A new study reignites the debate on how to cope with increases in social care costs as the number of elderly people rises.
Nuffield Warden Andrew Dilnot has published a comment piece on a recent study of dependency states in the elderly, in which he calls for greater attention and action to address projected increases in demands for social care.
While increased life expectancy could be considered a triumph of medical advances, improved incomes and public health information, it also brings social care challenges that Britain urgently needs to prepare for, Dilnot argues.
The study, published in the Lancet on 15 August 201, aimed to estimate years lived in different dependency states at age 65 years in 1991 and 2011, and create new projections of future demand for care.
The researchers projected that if rates of dependency remain constant, there will be an additional 190,000 older people with medium dependency, and 163,000 with high dependency by 2025 compared with 2015. That translates to a predicted need of over 71,000 extra care home places by 2025.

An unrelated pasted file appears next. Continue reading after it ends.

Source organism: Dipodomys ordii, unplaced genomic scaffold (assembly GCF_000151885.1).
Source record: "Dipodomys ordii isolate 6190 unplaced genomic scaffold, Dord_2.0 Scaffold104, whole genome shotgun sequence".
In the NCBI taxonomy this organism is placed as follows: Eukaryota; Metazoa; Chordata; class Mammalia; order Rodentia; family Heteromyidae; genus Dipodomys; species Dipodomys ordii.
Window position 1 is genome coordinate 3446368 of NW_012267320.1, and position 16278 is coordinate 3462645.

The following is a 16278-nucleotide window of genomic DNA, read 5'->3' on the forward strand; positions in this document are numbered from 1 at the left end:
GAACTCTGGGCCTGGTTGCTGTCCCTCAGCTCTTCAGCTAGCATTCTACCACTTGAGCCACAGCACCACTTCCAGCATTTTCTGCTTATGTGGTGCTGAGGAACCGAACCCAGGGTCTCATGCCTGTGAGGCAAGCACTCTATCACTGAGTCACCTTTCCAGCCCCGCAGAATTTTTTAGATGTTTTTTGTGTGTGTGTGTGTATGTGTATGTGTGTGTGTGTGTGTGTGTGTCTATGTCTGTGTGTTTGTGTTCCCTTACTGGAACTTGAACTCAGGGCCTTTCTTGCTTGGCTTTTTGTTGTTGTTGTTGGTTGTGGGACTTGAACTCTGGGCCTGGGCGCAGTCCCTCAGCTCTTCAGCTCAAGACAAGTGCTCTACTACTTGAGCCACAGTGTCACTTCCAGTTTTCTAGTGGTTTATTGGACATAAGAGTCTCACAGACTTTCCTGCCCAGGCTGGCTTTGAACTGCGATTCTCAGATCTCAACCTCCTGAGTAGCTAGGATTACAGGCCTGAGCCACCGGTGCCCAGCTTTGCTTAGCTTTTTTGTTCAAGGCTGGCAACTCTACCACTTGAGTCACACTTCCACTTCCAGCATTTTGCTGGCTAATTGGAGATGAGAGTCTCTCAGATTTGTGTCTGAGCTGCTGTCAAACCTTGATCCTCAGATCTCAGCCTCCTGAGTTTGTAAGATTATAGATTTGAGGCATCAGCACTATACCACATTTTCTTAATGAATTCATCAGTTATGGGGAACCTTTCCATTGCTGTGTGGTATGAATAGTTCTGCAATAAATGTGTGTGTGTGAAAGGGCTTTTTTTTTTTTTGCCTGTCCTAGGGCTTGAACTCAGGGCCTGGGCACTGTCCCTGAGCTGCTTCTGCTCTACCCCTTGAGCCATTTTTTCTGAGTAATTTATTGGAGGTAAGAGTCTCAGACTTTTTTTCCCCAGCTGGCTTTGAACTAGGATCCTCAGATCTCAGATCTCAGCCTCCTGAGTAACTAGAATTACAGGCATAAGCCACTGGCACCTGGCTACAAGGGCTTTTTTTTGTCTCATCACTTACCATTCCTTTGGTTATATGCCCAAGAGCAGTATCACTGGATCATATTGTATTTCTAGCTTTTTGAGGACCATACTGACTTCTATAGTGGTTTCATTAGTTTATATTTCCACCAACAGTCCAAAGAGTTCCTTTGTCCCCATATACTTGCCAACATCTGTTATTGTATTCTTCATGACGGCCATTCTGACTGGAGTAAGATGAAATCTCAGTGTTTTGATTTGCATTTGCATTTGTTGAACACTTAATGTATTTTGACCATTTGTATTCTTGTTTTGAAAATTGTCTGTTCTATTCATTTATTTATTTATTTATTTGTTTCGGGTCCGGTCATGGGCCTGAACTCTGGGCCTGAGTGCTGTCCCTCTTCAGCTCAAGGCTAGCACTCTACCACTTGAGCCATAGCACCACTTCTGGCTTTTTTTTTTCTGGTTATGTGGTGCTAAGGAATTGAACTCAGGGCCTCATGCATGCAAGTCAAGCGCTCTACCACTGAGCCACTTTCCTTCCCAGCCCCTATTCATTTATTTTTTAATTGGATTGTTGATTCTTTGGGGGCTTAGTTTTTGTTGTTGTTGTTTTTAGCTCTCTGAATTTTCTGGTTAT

Dilnot welcomed the study, saying that, "Failing to address coherently change on the scale that we face in many countries worldwide would be a tragedy."
He undertook both live and recorded interviews with the BBC, ITV, and Sky News to explain the implications an ageing population for health and social care, as well as government strategies and spending priorities.
Read Dilnot's article here:
And the original academic publication here: